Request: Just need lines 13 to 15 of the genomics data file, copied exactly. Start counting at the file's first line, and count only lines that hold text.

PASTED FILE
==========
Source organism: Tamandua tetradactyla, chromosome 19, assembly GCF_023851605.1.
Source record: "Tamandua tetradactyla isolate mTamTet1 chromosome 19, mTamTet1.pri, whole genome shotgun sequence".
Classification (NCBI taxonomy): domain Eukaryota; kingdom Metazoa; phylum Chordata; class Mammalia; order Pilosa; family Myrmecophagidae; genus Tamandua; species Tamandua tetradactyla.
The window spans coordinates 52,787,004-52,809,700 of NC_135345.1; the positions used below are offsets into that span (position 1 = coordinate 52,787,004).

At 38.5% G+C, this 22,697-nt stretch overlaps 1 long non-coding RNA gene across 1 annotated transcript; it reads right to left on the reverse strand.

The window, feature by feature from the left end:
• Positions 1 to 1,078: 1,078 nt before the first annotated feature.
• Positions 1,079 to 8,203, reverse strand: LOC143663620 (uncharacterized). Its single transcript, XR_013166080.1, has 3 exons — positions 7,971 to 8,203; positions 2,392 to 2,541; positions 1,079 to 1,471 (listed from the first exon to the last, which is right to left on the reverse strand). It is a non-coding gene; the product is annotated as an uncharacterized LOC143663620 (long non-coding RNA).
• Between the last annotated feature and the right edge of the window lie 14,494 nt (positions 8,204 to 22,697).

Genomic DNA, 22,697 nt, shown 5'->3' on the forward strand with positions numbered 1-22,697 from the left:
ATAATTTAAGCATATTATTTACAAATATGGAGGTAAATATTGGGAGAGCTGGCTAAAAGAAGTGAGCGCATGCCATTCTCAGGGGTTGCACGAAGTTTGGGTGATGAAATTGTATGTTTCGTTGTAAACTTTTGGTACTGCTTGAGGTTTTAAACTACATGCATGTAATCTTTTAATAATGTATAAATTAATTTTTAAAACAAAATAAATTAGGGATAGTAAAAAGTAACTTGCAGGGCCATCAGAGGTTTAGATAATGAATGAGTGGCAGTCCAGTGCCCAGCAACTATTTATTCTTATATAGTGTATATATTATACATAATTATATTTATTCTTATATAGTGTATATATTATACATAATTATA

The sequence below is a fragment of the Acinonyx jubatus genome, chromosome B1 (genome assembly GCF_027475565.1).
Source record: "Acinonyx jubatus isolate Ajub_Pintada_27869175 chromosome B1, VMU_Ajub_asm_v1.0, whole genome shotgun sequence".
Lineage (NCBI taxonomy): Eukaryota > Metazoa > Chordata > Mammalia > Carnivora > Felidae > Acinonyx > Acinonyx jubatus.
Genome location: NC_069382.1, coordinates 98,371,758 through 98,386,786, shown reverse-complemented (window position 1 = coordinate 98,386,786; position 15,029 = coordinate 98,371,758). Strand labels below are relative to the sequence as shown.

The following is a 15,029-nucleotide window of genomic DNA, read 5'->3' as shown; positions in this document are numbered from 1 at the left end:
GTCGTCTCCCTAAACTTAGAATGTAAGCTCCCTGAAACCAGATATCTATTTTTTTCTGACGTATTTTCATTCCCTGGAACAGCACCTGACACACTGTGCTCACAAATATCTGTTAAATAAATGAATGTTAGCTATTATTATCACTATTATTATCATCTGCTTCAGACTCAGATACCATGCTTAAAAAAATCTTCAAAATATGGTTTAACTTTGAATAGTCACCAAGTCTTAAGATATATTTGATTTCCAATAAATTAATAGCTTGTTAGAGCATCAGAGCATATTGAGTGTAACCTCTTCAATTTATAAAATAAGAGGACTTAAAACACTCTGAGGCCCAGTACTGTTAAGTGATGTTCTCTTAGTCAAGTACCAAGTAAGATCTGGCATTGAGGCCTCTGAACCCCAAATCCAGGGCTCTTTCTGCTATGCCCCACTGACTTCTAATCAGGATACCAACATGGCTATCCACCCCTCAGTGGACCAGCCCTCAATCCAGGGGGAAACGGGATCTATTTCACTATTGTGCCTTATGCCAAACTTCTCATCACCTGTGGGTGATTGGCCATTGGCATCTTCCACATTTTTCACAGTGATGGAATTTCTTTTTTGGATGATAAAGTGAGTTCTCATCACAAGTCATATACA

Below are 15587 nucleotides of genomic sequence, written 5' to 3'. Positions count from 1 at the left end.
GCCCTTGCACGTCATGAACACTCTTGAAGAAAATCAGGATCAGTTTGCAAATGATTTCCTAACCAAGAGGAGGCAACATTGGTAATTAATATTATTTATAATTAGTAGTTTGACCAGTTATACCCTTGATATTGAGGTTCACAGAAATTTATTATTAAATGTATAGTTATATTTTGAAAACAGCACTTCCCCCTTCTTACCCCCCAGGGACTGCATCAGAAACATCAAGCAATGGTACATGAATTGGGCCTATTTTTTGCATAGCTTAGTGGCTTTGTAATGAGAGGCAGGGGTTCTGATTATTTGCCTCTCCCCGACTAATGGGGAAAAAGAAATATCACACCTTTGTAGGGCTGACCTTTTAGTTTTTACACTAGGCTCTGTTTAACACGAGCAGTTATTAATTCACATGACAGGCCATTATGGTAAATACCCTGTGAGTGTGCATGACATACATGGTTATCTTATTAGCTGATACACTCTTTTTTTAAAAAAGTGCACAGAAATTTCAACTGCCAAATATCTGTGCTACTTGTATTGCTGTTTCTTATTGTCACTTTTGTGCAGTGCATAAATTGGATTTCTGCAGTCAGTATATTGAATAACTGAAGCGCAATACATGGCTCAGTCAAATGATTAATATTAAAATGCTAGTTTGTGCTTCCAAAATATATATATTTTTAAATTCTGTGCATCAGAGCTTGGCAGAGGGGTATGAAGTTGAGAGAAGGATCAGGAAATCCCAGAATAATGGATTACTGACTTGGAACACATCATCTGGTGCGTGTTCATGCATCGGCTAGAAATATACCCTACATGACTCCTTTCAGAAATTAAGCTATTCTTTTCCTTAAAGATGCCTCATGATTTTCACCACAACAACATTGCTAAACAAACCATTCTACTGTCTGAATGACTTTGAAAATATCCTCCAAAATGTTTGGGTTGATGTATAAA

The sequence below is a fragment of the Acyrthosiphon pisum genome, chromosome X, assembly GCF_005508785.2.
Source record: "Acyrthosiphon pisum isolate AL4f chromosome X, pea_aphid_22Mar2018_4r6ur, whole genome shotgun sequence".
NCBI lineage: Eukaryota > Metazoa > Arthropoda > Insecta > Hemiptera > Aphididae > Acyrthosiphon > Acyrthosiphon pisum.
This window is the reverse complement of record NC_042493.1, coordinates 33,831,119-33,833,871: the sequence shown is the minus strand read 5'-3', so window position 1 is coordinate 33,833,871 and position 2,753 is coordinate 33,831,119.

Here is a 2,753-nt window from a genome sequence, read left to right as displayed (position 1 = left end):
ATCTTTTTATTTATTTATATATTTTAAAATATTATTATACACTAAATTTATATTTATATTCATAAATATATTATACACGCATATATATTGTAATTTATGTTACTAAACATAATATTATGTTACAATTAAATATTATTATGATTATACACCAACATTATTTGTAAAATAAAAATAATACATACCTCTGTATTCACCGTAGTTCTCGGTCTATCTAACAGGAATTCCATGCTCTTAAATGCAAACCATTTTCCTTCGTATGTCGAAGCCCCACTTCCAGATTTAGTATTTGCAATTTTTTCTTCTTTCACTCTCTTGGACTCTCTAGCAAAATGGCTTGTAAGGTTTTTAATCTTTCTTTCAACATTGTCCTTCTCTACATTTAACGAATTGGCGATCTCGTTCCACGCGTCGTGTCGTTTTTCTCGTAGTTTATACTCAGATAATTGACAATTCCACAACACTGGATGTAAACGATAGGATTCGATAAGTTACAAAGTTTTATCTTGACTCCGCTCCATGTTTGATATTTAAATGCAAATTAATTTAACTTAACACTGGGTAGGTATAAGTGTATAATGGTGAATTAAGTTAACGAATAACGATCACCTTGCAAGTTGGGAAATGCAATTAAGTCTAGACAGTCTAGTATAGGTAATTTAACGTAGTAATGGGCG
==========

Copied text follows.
Source record: "Acinonyx jubatus isolate Ajub_Pintada_27869175 chromosome B1, VMU_Ajub_asm_v1.0, whole genome shotgun sequence".
Lineage (NCBI taxonomy): Eukaryota > Metazoa > Chordata > Mammalia > Carnivora > Felidae > Acinonyx > Acinonyx jubatus.
Genome location: NC_069382.1, coordinates 98,371,758 through 98,386,786, shown reverse-complemented (window position 1 = coordinate 98,386,786; position 15,029 = coordinate 98,371,758). Strand labels below are relative to the sequence as shown.